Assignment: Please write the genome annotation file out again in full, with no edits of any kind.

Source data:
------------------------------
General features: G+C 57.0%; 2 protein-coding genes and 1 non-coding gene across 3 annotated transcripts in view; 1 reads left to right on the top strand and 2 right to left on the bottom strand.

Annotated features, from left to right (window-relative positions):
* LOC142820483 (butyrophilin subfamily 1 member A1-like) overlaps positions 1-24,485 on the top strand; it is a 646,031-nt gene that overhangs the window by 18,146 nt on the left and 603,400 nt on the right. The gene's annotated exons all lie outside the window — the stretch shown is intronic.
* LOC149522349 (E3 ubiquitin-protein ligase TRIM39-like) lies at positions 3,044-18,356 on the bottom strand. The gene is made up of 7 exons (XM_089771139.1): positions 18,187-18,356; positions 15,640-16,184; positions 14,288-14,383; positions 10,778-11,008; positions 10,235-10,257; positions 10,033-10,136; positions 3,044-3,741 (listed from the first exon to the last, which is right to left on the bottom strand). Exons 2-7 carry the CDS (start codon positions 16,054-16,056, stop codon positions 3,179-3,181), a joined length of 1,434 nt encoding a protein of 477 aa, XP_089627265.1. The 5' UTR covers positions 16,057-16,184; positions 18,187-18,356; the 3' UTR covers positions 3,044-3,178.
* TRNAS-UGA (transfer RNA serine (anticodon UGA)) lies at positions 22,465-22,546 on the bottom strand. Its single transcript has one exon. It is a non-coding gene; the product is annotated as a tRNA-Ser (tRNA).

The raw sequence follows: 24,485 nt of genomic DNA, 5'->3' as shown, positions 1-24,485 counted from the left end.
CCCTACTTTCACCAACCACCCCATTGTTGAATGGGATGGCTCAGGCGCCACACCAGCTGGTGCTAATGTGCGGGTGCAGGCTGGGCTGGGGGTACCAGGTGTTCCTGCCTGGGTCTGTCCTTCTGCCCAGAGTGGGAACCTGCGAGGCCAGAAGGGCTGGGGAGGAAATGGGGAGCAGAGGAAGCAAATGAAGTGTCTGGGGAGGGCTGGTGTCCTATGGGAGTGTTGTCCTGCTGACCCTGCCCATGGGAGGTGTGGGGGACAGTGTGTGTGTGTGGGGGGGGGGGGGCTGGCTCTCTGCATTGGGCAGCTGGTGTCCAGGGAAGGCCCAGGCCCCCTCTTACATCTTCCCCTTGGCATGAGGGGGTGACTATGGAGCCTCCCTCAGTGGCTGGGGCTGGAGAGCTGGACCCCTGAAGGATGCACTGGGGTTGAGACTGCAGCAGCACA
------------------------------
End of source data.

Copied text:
General features: G+C 57.0%; 2 protein-coding genes and 1 non-coding gene across 3 annotated transcripts in view; 1 reads left to right on the top strand and 2 right to left on the bottom strand.

Annotated features, from left to right (window-relative positions):
* LOC142820483 (butyrophilin subfamily 1 member A1-like) overlaps positions 1-24,485 on the top strand; it is a 646,031-nt gene that overhangs the window by 18,146 nt on the left and 603,400 nt on the right. The gene's annotated exons all lie outside the window — the stretch shown is intronic.
* LOC149522349 (E3 ubiquitin-protein ligase TRIM39-like) lies at positions 3,044-18,356 on the bottom strand. The gene is made up of 7 exons (XM_089771139.1): positions 18,187-18,356; positions 15,640-16,184; positions 14,288-14,383; positions 10,778-11,008; positions 10,235-10,257; positions 10,033-10,136; positions 3,044-3,741 (listed from the first exon to the last, which is right to left on the bottom strand). Exons 2-7 carry the CDS (start codon positions 16,054-16,056, stop codon positions 3,179-3,181), a joined length of 1,434 nt encoding a protein of 477 aa, XP_089627265.1. The 5' UTR covers positions 16,057-16,184; positions 18,187-18,356; the 3' UTR covers positions 3,044-3,178.
* TRNAS-UGA (transfer RNA serine (anticodon UGA)) lies at positions 22,465-22,546 on the bottom strand. Its single transcript has one exon. It is a non-coding gene; the product is annotated as a tRNA-Ser (tRNA).

The raw sequence follows: 24,485 nt of genomic DNA, 5'->3' as shown, positions 1-24,485 counted from the left end.
CCCTACTTTCACCAACCACCCCATTGTTGAATGGGATGGCTCAGGCGCCACACCAGCTGGTGCTAATGTGCGGGTGCAGGCTGGGCTGGGGGTACCAGGTGTTCCTGCCTGGGTCTGTCCTTCTGCCCAGAGTGGGAACCTGCGAGGCCAGAAGGGCTGGGGAGGAAATGGGGAGCAGAGGAAGCAAATGAAGTGTCTGGGGAGGGCTGGTGTCCTATGGGAGTGTTGTCCTGCTGACCCTGCCCATGGGAGGTGTGGGGGACAGTGTGTGTGTGTGGGGGGGGGGGGGCTGGCTCTCTGCATTGGGCAGCTGGTGTCCAGGGAAGGCCCAGGCCCCCTCTTACATCTTCCCCTTGGCATGAGGGGGTGACTATGGAGCCTCCCTCAGTGGCTGGGGCTGGAGAGCTGGACCCCTGAAGGATGCACTGGGGTTGAGACTGCAGCAGCACA